Switching down to 8GB of ram would run around $60 compared to the 16GB at $30. I'm not worried about the $30.

    I know Crucial makes great memory, but I bought the GSkill memory for the first build and loved it - they also have a lifetime warranty and it was an easy process when I had to change one of the sticks out after a few years. I am not familiar with Crucial's warranty.

    My main question with the motherboard is how can you tell what is better with the slot?

    What is the difference between one slot at 16.0 or two slots at 8.0?

    I'm aiming for less of a headache - I want to run two accounts, one on each screen and my current build can't handle it, the FPS drops to 10 when I move the second instance to the other screen. The game manufacture said it was due to Windows XP and its version on directX not being able to render it correctly. So I am hoping this should fix the problem.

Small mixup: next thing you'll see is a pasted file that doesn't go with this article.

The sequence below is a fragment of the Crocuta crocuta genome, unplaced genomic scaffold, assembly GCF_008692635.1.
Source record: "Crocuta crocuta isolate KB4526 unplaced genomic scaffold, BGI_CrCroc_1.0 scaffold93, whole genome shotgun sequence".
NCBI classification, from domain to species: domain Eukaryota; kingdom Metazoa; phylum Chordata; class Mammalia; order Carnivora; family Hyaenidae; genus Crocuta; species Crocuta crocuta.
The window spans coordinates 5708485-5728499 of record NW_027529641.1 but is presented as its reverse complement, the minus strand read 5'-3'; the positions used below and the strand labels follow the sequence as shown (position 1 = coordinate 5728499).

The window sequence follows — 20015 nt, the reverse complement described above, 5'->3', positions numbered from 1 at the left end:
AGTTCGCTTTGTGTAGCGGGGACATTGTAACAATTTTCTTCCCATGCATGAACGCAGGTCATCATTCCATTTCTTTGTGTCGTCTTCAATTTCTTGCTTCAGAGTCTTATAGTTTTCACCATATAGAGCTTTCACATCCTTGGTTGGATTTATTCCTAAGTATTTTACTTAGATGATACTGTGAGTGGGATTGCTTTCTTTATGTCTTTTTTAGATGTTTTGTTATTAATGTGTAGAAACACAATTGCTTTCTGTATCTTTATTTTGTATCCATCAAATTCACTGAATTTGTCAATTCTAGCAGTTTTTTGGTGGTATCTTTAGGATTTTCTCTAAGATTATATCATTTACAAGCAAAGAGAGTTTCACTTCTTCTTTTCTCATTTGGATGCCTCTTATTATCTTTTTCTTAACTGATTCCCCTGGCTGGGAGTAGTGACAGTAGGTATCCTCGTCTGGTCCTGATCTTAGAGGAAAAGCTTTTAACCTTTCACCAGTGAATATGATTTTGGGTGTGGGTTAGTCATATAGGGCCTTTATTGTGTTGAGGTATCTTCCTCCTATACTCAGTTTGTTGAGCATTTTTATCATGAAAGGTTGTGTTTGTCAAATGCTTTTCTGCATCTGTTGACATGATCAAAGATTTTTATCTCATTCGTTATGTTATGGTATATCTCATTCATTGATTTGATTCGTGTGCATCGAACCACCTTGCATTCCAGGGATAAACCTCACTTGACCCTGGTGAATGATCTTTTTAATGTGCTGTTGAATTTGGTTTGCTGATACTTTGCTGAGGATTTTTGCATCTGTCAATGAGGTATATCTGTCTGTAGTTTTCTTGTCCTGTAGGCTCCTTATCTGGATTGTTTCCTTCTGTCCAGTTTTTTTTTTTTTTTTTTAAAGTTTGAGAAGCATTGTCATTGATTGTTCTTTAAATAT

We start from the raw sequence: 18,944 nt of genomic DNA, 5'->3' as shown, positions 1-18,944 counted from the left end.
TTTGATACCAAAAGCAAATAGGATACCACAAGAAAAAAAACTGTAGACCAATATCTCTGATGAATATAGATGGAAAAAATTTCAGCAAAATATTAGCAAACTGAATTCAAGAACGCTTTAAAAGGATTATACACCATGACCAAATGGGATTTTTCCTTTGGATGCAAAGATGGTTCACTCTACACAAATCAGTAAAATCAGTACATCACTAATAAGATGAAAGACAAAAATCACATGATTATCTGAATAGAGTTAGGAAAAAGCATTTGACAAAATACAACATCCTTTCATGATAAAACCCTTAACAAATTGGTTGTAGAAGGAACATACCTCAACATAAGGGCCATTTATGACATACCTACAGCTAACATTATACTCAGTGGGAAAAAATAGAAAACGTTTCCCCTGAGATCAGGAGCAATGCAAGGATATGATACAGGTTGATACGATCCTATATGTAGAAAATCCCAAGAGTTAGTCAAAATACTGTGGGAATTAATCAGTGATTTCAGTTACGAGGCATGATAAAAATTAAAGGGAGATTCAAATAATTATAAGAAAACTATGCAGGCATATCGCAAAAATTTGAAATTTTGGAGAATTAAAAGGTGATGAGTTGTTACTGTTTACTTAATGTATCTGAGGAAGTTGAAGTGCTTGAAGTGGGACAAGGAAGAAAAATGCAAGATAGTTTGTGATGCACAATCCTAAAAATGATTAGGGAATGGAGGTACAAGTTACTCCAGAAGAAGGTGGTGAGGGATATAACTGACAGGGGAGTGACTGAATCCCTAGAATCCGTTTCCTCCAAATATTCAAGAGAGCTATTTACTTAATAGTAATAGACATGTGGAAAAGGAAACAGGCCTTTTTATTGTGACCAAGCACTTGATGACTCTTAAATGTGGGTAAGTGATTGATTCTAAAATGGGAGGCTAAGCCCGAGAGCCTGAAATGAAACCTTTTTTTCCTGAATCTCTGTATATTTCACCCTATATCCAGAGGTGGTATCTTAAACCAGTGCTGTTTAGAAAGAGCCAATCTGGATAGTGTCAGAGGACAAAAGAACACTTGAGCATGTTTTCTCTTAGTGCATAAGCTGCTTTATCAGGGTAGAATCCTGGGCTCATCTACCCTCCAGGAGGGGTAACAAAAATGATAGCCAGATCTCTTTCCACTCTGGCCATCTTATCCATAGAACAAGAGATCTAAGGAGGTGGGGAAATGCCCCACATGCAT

I'll take a look at an SSD - I missed a deal through intel last summer that gave a CPU and SSD, but no motherboard. I'll see what one costs!

    I'd probably get confused on how to install iTunes on the SSD, but have the music and movies saved to the normal HDD.

    I don't plan on overclocking anything. I just want a stable system.

    Can I format the HDD with the new hardware installed, or should I do it before?
  4. You can format the hard drive with new hardware already installed.

    The difference between x16 and x8 for video cards is in bandwidth. Most video cards are not bottlenecked in how fast they can transfer stuff between themselves and the processor.